Youth

Umar Farouk Abdul Mutallab apparently tried to blow up an airplane he was on as it landed at Detroit. All he managed to do was burn his legs, and then the passengers jumped him, and now he’s in prison forever. At least that’s my prediction. No matter what comes out eventually about Umar Farouk Abdul Mutallab’s motives and beliefs, because he wasn’t the goon of an acceptable corporation—sovereign or otherwise—I’m guessing he’s behind bars for good. If he had tried doing something equally heinous for the feds, Hillary Clinton would be trying to arrange for his release. He’d be a hero, having bravely risked his life for his government.

Every time our courageous defenders of freedom shoot and miss, they do what Umar Farouk Abdul Mutallab did—try to kill somebody and fail.

Umar Farouk Abdul Mutallab spent some time in London, so I suppose the U.S. will bomb London now. These colors still don’t run. I’m guessing that’s what’ll happen, except to Yemen.

Writing for the Huffington Post, Jon Gambrell says, “Devoutly religious, he was nicknamed “The Pope” because of his saintly aura and gave few clues in his youth that he would turn radical, friends and family said.” A saintly aura is radical.

An old story—“A man bumped into another on the street and both fell, belongings scattered about. The man berated the other man’s clumsiness until he realized that it was an elderly blind man, who was apparently injured. The man’s heart went out to the blind man and he begged his forgiveness and cared for him.” The only thing that changed was the man’s perception, the ideas in his own personal head.

I’d like to see Umar Farouk Abdul Mutallab get a break. I was clueless at 23. Totally. So were you. I hadn’t been married even the first time, but at least I was getting laid. Poor Umar Farouk Abdul Mutallab sounds too pious and repressed for that. No wonder he went off. At a certain time of in the life of a heterosexual man, masturbation or marriage is necessary for mental health.

Umar Farouk Abdul Mutallab is a somewhat sheltered and very young man, nervous, fearful, depressed, and conflicted—he put it off as long as he could; the plane was landing, for Pete’s sake. Now he’s in jail and his legs hurt. He’s learned his lesson. Suppose that after hours of screwing up his courage to face his own death, when he finally made his move, he was sobbing. Suppose he were your child.

Posted Thursday, January 7th, 2010 under compassion, forgiveness, kindness, terrorism, Uncategorized.

3 comments

  1. Richard P. Mazzucchi says:

    I wish to express my outrage regarding Anthony Porter’s characterization of Umar Farouk Abdul Mutallab as a misguided youth, and the comparison of his attempted premeditated murder of hundreds of innocent people to soldiers that may misdirect armaments intended for enemy combatants. Far from a conservative hawk, I am a progressive conscientious objector and pacifist, but even I cannot rationalize Umar’s egregious behavior considering he is neither impoverished nor uneducated and has no moral justification for his actions. Being 23 years old and possibly sexually frustrated and impressionable certainly does not give one license to attempt such a blatant assault upon humanity. Should we fail as a nation to demonstrate our universal disgust for such activity we abet similar terrorist activity, regardless of intention. While I admire Mr. Porter’s willingness to voice unpopular perspectives, it is clear to most that we must send a clear message by taking away this young man’s freedom rather than somehow excuse his misdeed as the natural consequence of a sheltered upbringing or and youthful folly. I used to joke “I am sure glad the shoe bomber wasn’t an underwear bomber,” given the need to remove shoes when entering aircraft concourses, sadly this is no longer humorous but a real dilemma all of us must now contend with.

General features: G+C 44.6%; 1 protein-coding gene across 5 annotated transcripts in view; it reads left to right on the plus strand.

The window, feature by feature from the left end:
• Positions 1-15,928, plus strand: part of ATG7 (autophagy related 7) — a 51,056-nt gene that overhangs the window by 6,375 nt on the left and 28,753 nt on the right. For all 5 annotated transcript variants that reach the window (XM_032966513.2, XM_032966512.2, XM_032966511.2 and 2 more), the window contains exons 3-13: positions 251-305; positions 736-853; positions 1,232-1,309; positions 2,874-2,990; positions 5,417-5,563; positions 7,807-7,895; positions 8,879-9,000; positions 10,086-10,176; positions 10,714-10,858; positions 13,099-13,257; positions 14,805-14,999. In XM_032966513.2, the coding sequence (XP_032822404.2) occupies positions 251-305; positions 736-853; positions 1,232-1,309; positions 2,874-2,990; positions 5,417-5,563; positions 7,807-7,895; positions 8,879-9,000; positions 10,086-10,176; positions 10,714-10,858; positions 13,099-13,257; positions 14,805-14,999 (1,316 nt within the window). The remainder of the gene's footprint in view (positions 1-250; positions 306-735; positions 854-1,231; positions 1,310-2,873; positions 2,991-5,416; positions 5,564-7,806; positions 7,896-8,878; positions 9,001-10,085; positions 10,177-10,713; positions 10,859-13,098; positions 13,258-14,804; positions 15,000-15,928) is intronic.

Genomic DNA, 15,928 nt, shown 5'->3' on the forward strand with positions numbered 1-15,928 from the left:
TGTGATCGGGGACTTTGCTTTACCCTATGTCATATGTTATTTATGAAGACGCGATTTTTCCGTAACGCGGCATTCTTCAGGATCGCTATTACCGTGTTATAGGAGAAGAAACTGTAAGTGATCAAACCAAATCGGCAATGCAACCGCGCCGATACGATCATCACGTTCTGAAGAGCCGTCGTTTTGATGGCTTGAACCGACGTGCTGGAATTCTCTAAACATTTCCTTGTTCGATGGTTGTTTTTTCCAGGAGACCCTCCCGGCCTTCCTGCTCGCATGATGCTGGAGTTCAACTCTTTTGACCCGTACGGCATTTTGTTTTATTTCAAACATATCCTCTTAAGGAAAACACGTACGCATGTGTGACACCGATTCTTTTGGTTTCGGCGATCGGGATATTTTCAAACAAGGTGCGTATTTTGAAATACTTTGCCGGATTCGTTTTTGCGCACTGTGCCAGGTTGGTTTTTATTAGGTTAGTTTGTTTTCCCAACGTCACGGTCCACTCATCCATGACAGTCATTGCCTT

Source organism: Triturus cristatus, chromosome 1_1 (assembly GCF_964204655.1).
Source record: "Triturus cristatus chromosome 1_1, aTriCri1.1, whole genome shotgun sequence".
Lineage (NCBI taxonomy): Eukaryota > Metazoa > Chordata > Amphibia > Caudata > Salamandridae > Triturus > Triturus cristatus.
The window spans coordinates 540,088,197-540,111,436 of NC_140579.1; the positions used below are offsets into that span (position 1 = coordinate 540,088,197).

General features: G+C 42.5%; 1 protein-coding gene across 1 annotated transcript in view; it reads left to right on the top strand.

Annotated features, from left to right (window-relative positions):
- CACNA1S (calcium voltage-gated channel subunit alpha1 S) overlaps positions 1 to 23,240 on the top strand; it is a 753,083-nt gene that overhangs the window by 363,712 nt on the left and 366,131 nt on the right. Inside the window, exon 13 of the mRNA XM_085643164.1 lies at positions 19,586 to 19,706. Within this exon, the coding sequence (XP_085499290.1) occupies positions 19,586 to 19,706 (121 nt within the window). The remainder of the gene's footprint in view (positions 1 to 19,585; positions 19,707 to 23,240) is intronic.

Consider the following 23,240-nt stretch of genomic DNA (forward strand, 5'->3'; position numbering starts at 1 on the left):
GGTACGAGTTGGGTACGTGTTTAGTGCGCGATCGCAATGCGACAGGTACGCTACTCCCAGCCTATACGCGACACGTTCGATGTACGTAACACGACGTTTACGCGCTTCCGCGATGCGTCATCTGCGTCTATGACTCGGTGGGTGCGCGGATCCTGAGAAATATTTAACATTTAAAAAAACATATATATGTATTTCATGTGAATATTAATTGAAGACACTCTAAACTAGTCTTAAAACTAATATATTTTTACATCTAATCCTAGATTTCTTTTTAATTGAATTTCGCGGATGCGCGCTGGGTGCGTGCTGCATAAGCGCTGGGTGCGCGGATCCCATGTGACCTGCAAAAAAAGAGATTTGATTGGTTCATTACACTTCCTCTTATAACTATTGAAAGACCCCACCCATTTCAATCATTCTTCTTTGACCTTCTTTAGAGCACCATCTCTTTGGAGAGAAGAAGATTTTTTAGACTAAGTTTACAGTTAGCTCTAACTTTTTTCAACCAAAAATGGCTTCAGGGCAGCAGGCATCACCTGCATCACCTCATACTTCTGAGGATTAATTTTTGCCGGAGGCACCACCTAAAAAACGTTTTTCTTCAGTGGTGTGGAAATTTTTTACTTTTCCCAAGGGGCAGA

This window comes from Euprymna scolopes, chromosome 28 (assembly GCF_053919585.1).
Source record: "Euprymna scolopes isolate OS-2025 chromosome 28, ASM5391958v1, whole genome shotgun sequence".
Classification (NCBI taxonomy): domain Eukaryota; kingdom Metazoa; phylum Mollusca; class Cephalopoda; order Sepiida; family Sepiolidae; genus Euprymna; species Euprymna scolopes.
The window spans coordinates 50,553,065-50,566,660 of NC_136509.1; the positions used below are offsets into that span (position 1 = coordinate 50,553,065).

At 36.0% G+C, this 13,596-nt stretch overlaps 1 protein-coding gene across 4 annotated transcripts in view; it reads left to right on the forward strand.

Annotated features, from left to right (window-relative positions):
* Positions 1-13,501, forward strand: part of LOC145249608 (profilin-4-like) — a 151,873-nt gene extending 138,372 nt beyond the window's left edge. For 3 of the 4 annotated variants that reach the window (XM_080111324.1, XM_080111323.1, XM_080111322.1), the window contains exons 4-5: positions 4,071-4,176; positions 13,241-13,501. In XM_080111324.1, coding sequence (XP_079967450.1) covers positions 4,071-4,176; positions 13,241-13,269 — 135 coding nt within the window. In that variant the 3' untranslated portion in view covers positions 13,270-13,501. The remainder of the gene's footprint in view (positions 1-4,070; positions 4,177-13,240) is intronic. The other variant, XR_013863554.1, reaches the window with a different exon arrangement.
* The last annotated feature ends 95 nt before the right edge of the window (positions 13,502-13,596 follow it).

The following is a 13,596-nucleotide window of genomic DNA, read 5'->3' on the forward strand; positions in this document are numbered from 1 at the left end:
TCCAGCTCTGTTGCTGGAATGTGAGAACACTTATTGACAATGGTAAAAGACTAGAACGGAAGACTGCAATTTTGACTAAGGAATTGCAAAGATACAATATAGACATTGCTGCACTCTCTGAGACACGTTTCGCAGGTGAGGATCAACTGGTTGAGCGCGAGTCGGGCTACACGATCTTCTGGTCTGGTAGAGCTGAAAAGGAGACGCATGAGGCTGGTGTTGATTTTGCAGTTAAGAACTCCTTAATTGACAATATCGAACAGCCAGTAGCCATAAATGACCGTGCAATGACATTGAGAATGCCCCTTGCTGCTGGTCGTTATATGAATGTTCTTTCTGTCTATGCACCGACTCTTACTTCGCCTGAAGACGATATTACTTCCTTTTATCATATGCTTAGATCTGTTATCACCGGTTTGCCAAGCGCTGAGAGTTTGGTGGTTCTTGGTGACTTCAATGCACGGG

Rick

  2. David Cummings says:

    Whether it is Mr. Mutallab or some other young man or woman who is coerced into acts of violence it is a tragedy. And it usually is the young and impressionable among us who are sent to do the dirty work of those who they look up to for guidance. While I don’t think this young man should be able to walk away from this without having to face up to the responsibility of what he attempted to do, I really hope he is not given a lengthy prison term. I believe if you want to add another terrorist to the list who may now have the resolve to actually hurt someone then send this kid to jail. Maybe it’s not too late for him.

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